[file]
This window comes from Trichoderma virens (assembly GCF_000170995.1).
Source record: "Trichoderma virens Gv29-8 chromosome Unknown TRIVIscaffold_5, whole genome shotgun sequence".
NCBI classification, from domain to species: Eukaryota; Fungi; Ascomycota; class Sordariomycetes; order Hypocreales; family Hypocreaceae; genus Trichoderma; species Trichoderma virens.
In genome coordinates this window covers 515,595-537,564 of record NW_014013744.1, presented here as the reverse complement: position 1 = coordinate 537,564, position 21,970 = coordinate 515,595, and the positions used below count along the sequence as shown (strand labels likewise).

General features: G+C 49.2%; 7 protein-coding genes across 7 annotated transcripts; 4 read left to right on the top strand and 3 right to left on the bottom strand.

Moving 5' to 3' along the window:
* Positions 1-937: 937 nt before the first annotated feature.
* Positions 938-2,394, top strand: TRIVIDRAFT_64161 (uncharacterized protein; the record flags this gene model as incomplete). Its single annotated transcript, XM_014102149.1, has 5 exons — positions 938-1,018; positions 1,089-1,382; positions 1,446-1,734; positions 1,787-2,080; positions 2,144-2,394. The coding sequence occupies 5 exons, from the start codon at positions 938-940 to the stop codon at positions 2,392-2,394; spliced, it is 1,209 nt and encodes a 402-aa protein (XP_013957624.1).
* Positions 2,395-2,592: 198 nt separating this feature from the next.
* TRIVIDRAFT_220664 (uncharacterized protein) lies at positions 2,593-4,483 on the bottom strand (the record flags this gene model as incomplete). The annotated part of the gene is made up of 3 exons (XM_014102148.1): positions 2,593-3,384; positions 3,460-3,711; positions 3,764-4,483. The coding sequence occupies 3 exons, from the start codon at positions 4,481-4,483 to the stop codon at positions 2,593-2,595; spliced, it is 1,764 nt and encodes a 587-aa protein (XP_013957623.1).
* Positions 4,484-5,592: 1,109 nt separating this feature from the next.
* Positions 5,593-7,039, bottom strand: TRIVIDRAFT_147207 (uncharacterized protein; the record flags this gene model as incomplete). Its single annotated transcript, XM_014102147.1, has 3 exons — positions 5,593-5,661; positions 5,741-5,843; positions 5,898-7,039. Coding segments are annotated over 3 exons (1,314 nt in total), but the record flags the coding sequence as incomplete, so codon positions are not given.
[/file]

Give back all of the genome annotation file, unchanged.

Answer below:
This window comes from Trichoderma virens (assembly GCF_000170995.1).
Source record: "Trichoderma virens Gv29-8 chromosome Unknown TRIVIscaffold_5, whole genome shotgun sequence".
NCBI classification, from domain to species: Eukaryota; Fungi; Ascomycota; class Sordariomycetes; order Hypocreales; family Hypocreaceae; genus Trichoderma; species Trichoderma virens.
In genome coordinates this window covers 515,595-537,564 of record NW_014013744.1, presented here as the reverse complement: position 1 = coordinate 537,564, position 21,970 = coordinate 515,595, and the positions used below count along the sequence as shown (strand labels likewise).

General features: G+C 49.2%; 7 protein-coding genes across 7 annotated transcripts; 4 read left to right on the top strand and 3 right to left on the bottom strand.

Moving 5' to 3' along the window:
* Positions 1-937: 937 nt before the first annotated feature.
* Positions 938-2,394, top strand: TRIVIDRAFT_64161 (uncharacterized protein; the record flags this gene model as incomplete). Its single annotated transcript, XM_014102149.1, has 5 exons — positions 938-1,018; positions 1,089-1,382; positions 1,446-1,734; positions 1,787-2,080; positions 2,144-2,394. The coding sequence occupies 5 exons, from the start codon at positions 938-940 to the stop codon at positions 2,392-2,394; spliced, it is 1,209 nt and encodes a 402-aa protein (XP_013957624.1).
* Positions 2,395-2,592: 198 nt separating this feature from the next.
* TRIVIDRAFT_220664 (uncharacterized protein) lies at positions 2,593-4,483 on the bottom strand (the record flags this gene model as incomplete). The annotated part of the gene is made up of 3 exons (XM_014102148.1): positions 2,593-3,384; positions 3,460-3,711; positions 3,764-4,483. The coding sequence occupies 3 exons, from the start codon at positions 4,481-4,483 to the stop codon at positions 2,593-2,595; spliced, it is 1,764 nt and encodes a 587-aa protein (XP_013957623.1).
* Positions 4,484-5,592: 1,109 nt separating this feature from the next.
* Positions 5,593-7,039, bottom strand: TRIVIDRAFT_147207 (uncharacterized protein; the record flags this gene model as incomplete). Its single annotated transcript, XM_014102147.1, has 3 exons — positions 5,593-5,661; positions 5,741-5,843; positions 5,898-7,039. Coding segments are annotated over 3 exons (1,314 nt in total), but the record flags the coding sequence as incomplete, so codon positions are not given.